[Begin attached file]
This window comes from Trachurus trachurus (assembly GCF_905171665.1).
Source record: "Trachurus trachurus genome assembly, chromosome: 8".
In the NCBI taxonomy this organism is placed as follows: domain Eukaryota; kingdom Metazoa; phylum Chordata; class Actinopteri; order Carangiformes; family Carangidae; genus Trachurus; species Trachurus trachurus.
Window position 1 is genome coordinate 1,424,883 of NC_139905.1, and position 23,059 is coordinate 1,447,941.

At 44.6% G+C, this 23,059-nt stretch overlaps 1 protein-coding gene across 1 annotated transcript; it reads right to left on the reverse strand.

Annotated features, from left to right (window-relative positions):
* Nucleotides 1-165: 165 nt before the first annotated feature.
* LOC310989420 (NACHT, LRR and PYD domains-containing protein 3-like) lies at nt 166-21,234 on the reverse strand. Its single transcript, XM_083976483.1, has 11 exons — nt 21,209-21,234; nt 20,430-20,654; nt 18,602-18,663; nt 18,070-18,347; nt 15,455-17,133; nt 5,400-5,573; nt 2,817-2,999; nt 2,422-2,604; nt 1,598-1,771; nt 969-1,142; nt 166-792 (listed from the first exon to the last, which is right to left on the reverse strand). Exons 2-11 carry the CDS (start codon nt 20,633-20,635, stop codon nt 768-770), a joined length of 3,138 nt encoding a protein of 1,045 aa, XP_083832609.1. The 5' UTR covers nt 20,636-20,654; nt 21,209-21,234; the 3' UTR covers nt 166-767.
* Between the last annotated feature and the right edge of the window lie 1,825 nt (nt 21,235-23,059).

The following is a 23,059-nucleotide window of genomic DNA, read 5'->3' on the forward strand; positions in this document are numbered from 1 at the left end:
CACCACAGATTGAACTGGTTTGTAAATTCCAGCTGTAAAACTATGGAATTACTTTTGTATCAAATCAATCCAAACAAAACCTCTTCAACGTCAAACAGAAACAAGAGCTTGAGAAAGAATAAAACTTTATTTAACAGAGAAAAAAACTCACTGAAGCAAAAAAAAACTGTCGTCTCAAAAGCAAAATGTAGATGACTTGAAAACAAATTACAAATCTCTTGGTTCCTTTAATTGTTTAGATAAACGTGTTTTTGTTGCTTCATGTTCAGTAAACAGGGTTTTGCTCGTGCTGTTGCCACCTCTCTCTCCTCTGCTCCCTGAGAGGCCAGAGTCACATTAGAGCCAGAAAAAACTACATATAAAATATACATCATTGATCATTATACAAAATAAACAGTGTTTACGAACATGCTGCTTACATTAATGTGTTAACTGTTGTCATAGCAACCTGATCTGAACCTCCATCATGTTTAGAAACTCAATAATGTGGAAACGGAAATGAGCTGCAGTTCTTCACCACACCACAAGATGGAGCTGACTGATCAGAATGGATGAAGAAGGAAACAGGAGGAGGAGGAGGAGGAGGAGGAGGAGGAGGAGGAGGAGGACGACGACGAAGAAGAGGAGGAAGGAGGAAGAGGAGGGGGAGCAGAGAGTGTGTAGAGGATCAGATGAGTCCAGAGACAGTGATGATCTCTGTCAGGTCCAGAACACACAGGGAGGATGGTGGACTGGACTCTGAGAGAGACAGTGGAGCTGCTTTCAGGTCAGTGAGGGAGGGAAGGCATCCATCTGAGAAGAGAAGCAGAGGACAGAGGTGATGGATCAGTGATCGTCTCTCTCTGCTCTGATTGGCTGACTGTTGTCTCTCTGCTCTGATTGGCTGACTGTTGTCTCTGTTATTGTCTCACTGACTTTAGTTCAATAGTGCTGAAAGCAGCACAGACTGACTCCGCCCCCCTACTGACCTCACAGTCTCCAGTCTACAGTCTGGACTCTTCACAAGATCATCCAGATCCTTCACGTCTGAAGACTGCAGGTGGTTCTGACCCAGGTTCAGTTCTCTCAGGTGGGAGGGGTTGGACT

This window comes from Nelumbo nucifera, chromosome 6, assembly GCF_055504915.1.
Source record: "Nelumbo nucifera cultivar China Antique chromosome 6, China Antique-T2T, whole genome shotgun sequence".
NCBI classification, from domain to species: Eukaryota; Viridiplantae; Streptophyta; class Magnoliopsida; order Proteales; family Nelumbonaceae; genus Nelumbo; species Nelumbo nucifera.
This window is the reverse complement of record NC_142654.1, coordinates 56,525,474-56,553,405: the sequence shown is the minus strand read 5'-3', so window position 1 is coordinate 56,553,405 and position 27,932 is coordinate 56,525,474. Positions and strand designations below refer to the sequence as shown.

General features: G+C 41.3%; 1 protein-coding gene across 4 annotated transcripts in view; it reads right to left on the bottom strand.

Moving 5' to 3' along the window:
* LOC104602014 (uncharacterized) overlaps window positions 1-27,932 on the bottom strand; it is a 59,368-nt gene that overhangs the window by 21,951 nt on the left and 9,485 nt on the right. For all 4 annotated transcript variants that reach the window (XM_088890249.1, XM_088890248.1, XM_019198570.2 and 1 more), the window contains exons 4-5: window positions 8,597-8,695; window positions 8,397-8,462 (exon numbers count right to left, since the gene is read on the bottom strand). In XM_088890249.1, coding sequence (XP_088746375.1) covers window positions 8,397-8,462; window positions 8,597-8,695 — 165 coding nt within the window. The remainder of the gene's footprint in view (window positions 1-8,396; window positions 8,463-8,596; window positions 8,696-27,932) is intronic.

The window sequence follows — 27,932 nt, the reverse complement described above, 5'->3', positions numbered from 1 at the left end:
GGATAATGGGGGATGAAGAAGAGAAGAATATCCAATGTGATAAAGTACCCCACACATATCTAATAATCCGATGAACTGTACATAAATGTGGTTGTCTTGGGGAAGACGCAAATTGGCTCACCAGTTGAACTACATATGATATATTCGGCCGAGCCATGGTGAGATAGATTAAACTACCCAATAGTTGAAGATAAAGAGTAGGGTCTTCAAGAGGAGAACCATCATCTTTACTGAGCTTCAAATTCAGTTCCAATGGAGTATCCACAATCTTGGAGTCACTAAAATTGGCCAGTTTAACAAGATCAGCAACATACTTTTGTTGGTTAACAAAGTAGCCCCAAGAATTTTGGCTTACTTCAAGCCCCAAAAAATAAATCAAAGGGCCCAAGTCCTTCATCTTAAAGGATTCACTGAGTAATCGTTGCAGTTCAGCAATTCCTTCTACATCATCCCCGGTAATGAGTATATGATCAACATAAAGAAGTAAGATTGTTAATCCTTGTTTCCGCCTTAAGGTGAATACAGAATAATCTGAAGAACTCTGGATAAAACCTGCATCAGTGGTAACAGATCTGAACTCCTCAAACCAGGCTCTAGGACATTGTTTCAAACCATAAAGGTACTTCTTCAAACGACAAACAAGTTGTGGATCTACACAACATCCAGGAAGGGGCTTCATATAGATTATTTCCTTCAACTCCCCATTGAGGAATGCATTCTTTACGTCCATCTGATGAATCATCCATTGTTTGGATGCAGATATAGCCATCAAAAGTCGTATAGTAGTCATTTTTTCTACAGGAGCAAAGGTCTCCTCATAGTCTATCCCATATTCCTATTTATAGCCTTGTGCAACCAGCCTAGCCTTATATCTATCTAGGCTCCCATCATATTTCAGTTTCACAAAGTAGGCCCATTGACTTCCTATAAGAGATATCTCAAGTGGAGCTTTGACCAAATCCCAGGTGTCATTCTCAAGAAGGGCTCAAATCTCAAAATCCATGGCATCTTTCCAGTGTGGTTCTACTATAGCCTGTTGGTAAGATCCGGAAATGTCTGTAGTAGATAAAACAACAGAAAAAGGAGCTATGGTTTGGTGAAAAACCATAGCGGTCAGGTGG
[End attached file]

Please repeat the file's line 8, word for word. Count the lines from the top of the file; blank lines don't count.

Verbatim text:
* LOC310989420 (NACHT, LRR and PYD domains-containing protein 3-like) lies at nt 166-21,234 on the reverse strand. Its single transcript, XM_083976483.1, has 11 exons — nt 21,209-21,234; nt 20,430-20,654; nt 18,602-18,663; nt 18,070-18,347; nt 15,455-17,133; nt 5,400-5,573; nt 2,817-2,999; nt 2,422-2,604; nt 1,598-1,771; nt 969-1,142; nt 166-792 (listed from the first exon to the last, which is right to left on the reverse strand). Exons 2-11 carry the CDS (start codon nt 20,633-20,635, stop codon nt 768-770), a joined length of 3,138 nt encoding a protein of 1,045 aa, XP_083832609.1. The 5' UTR covers nt 20,636-20,654; nt 21,209-21,234; the 3' UTR covers nt 166-767.